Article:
Millions of origami paper cranes yesterday rained down upon Thailand's three violence-torn southern provinces in an extravagant government-sponsored gesture aimed at bringing peace to the predominantly Muslim region.
The expensive gesture, however, was marred by at least one killing in Pattani province.
Nat Viphasaet, 62, a former attorney general of Pattani, was gunned down at 11:00am by a man on a motorcycle as he watched the origami rain down on his neighborhood in Nongjik, on the outskirts of Pattani, police said.
Nat was a Buddhist. More than 80 percent of the 2 million people living in Thailand's southernmost provinces of Narathiwat, Pattani and Yala are Muslims, making the region an anomaly in predominantly Buddhist Thailand.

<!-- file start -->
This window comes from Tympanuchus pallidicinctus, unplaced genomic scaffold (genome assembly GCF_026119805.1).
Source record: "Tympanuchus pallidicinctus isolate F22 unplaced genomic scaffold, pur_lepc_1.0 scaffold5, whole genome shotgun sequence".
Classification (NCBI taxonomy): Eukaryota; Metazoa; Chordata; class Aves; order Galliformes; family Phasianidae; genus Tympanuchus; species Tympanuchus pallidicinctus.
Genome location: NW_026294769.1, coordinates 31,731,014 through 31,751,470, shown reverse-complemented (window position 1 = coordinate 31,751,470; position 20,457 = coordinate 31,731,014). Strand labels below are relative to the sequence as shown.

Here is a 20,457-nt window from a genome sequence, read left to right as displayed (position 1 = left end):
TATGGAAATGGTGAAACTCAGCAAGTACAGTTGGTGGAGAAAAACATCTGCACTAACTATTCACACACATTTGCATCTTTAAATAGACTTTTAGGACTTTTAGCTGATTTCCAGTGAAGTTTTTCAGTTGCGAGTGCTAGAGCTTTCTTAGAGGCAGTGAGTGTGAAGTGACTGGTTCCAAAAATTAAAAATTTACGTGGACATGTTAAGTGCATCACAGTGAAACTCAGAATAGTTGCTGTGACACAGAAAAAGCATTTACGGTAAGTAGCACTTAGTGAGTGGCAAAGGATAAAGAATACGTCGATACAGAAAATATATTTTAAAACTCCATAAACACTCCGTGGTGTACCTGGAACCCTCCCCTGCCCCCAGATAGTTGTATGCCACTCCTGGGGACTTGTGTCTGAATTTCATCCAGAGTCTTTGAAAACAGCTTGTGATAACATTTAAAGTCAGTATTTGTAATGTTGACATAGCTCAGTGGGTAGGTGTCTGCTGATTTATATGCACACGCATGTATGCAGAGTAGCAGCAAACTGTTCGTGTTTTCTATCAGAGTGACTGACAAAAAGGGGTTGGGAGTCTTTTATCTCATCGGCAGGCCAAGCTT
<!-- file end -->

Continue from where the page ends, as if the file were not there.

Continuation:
Thailand's airforce yesterday morning dispatched from Hat Yai airport an armada of 51 planes including Hercules 130s, Nomads, BG-37 carriers, Cesna planes, AU-23 fighters, Bell helicopters and a handful of small civilian aircraft loaded with an estimated 97 million paper birds to be dropped on the three provinces, where more than 500 people have died in sectarian clashes this year.
The planes started their origami operation at 9:09am, deemed an auspicious time, and should be finished by 5:15pm.
"This is a huge task for the air force," said Royal Thai Air Force combat commander Air Chief Marshal Tharit Pukthasuk, director of the origami operation. "We will try to drop as many birds as possible."
About 50 million paper birds had been dropped by midday yesterday, creating a festival-like atmosphere in southern towns where children and adults rushed to catch the falling origami.
"At first I didn't want to participate, but when I saw others doing it it seemed like fun," said Hariya Jatamathar, 27, a resident of Pattani, 780km south of Bangkok. "I hope it will help the situation improve here."